Not Your Average Prom Queen: Does FCKH8 Go Too Far?
Whenever I’m really riled up in an argument I try to remind myself to control my voice and to avoid dropping F-Bombs. Yelling and swearing, I tell myself, are ways in which people who cannot smartly make points or communicate emotions make up for that lacking.
It’s not really that I have a problem with the words themselves; I swear in conversation or in my writing to emphasize a point or make a joke. However, in some situations, using “foul language” in anger can be aggressive, immature, demonstrate lack of control and often hamper communication. I can’t count the number of times I have been a part of an argument that has come to a screeching halt because one of the participants refuses to listen to a curse-laden diatribe. Most of us don’t react well to violence or aggressive language, especially those of us who have experienced it in the past.
Cursing is also often favored because its shocking and aggressive. It gets people attention. Ask any kid who has accidentally muttered “F*ck you” to a parent or older sibling because even young people are aware of how damaging those words can be. Language is power – and there is no doubt that foul language holds power – but what is the right way to wield that power?
What about GLBT Groups trying to harness that power to speak out about hate against gay people and bullying in schools? A friend of mine, who is a school teacher, sent me the link to a video which she had received from a student. It was an anti Bullying video from the FCKH8 Campaign. I wasn’t able to view to video on my phone due to some content restrictions, but when I eventually had a chance to watch it I found myself pretty turned off. I did a little research and found that at the end of March The Advocate reported that the FCKH8 campaign donated 300,000 dollars to GLBT Charities such as the Trevor Project. That’s awesome, but, as Davina Kotulski pointed out in January on Bilerico, “Is having children yell ‘fuck you’ to people who are against gay marriage on recorded video exploitative of children?” After thinking about it, that wasn’t the only question the campaign raised for me.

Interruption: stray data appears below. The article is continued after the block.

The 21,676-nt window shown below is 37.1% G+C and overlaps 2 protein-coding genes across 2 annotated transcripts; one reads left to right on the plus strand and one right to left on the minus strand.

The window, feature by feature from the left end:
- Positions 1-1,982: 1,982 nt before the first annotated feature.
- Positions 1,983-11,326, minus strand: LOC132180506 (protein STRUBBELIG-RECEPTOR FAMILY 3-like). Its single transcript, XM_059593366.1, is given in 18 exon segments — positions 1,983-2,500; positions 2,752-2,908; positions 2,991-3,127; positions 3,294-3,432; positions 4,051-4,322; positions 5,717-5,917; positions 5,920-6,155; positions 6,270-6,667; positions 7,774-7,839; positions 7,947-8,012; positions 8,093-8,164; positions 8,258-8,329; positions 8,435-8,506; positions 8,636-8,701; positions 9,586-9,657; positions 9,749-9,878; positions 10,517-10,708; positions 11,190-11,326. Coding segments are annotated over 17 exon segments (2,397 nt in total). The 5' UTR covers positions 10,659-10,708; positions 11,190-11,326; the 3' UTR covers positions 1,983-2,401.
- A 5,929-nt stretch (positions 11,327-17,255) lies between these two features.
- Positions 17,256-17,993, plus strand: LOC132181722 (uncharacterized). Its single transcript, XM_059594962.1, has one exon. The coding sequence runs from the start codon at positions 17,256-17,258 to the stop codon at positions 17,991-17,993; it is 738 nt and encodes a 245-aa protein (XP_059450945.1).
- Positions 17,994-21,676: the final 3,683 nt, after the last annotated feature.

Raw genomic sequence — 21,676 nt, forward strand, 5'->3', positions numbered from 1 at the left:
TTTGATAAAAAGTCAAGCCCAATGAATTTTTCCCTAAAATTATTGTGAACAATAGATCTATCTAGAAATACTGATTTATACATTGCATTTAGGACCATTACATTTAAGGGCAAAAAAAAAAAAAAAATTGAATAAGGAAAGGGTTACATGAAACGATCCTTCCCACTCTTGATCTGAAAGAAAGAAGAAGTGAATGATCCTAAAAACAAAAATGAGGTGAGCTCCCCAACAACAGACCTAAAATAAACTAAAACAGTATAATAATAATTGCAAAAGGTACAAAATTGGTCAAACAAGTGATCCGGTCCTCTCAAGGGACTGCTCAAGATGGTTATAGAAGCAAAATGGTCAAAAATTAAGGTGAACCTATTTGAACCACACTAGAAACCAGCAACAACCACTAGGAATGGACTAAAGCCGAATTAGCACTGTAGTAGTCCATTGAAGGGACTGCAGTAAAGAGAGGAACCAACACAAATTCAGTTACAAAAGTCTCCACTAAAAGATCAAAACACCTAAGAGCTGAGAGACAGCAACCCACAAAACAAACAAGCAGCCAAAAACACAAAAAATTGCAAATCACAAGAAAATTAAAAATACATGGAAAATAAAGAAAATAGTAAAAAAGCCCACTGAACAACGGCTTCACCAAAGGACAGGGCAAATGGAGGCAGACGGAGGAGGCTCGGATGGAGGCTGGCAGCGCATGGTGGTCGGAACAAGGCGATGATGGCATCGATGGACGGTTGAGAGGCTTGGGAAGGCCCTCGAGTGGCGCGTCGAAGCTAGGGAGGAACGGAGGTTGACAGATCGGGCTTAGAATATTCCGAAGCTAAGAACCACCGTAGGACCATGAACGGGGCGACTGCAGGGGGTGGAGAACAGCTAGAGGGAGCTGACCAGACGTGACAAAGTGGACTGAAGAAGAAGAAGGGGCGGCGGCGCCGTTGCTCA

I am supportive of many movements that aim to “reclaim” opinions or terminology ABOUT minorities FOR minorities, but using angry and aggressive words to fight anger and aggression doesn’t work for me. The FCKH8 campaign has gained quite a bit of popularity, perhaps with young activists who believe that tooth and nail is the best way to reach equality, but there is also something to say for the desire of a minority group to reflect the morals and values that they desire others to exude toward them. In situations like this one, I tend to think that fighting fire with water is much more effective than fighting fire with fire.
Conversations and peaceful sit-ins don’t always move fast enough or even accomplished the desired goals at all, but creating an ad campaign promoting equality that can’t responsibly be taken into schools, churches, offices or family parties doesn’t do us a whole lot of good. If we can’t be proud of our message in front of our teachers, our pastors and our grandparents, how can we be proud at all? Our message needs to be sharable, mature and inclusive. To communicate an important point we should be using important language. I wouldn’t use the F-bomb in a business meeting, or making a hotel reservation, or explaining why I’m pro-choice or anti-death penalty. Why would I use it to help people understand gay rights? If President Obama appeared in the State of the Union address and said, “F*ck Terrorism,” would you be inspired or offended?
What do you think of these videos and this message?
You can view the FCKH8 FCK Bullies video here. Due to adult language you have to sign into YouTube and be at least 18 years old in order to view it, so it could not be embedded here. A powerful message for/by youth, restricted from youth? Something about that seems ineffective.
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